For 85 reviews, this critic has graded:
  • 16% higher than the average critic
  • 3% same as the average critic
  • 81% lower than the average critic
On average, this critic grades 13.9 points lower than other critics. (0-100 point scale)

Chris Cabin's Scores

  • Movies
  • TV
Average review score: 46
Highest review score: 100 Inherent Vice
Lowest review score: 12 What Maisie Knew
Score distribution:
  1. Positive: 24 out of 85
  2. Negative: 46 out of 85
85 movie reviews
    • 58 Metascore
    • 50 Chris Cabin
    When Jérôme Bonnell allows his two magnificent leads to work at the sparse dialogue, he invokes a powerful, elemental sense of frank, sexual discussion and high-end flirtation, imbuing the relationships with a maturity that's loathsomely rare in films today.
    • 63 Metascore
    • 50 Chris Cabin
    For the most part, it's a gas, but the light touch Raymond De Felitta gives the material is at once its saving grace and its tremendous limiter.
    • 53 Metascore
    • 50 Chris Cabin
    The narrative doesn't want for ambition, but Marc Webb proves unwilling, or incapable, of making this unwieldy story feel like anything but a deluge of backstory.
    • 74 Metascore
    • 50 Chris Cabin
    It only conveys the awesome strangeness of its characters and their universe when director Brian Singer breaks away from the perpetual build-up of the film's unwieldy plot.
    • 58 Metascore
    • 50 Chris Cabin
    Stuart Murdoch clearly knows quite a bit about crafting pop tunes, but the film's consideration of the work of songwriting is totally flippant.
    • 61 Metascore
    • 50 Chris Cabin
    The flippancy toward the story's thematic concerns and character construction suggests that the film, like the boxtrolls' myriad gadgets and inventions, was largely built from used parts.
    • 60 Metascore
    • 50 Chris Cabin
    The film devolves quickly into a pedestrian character study that basks in Gary Webb's public shaming and victimization, losing sight of the bravery and probing talent that characterized his writing.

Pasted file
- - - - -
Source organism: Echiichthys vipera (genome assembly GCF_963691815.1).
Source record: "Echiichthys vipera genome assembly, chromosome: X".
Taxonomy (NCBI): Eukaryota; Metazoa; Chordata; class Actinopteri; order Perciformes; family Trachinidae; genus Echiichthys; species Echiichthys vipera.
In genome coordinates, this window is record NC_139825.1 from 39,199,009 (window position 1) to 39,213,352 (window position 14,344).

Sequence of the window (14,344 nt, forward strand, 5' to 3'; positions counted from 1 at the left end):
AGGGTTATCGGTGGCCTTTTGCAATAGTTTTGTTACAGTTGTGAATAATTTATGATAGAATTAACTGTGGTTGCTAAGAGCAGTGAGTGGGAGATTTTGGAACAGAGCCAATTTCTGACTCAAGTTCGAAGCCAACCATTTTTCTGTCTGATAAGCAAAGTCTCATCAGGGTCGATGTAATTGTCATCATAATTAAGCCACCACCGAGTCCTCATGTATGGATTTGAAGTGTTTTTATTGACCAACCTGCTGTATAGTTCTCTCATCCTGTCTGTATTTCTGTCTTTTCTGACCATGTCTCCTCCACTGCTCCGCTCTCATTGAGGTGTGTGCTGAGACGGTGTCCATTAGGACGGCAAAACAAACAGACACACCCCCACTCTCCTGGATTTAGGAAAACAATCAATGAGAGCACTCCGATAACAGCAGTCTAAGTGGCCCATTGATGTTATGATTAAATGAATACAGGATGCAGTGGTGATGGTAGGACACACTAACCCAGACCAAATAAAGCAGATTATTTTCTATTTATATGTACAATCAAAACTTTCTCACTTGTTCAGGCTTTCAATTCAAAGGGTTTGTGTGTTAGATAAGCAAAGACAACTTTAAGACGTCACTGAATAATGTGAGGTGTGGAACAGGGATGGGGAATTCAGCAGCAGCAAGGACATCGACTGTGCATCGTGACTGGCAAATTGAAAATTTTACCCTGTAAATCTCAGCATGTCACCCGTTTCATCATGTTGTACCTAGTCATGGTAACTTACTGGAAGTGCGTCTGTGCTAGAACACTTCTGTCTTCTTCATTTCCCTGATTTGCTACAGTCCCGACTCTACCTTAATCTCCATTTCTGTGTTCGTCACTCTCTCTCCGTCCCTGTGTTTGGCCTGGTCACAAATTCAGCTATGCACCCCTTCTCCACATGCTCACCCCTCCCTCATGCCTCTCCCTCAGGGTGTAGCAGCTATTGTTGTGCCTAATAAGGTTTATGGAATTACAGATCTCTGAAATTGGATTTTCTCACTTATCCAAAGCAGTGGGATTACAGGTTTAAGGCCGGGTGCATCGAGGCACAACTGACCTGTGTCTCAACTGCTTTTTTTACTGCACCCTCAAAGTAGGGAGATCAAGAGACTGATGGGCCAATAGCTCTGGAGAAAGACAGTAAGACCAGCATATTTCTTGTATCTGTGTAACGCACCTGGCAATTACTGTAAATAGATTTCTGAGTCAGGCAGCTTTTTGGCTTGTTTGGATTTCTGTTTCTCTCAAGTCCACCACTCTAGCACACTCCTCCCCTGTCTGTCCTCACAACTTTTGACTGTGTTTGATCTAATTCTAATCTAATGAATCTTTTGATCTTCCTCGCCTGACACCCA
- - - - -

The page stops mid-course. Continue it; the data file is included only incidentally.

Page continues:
• 74 Metascore
    • 50 Chris Cabin
    Much like his hero, Christopher Nolan's goal seems to be to take the humor and wildness out of imagination, to see invention in rigidly practical and scientific terms.
    • 57 Metascore
    • 38 Chris Cabin
    A would-be thriller masquerading a long, dry monument to the reliability and comfort of community, blindly cocooned by its own nostalgic self-regard.
    • 61 Metascore
    • 38 Chris Cabin
    Offers all the ingredients for a great feast of enticing visions and thematic concerns, only to have them be prepared, plated, and served with the grace of Elmer Fudd.
    • 56 Metascore
    • 38 Chris Cabin
    Arvin Chen's Taiwan is dominated by eccentricity in tone and atmosphere, but in a very careful, pronounced way, as to never really run the danger of being truly strange.
    • 52 Metascore
    • 38 Chris Cabin
    Tina Gordon Chism's film collapses into a series of clumsy improvisatory sketches, tied up in cheap, risibly sentimental catharsis.
    • 33 Metascore
    • 38 Chris Cabin
    The art of storytelling is both of distinct narrative interest and personal issue in the latest payload of calcified nonsense from one of modern cinema's oddest would-be auteurs.
    • 55 Metascore
    • 38 Chris Cabin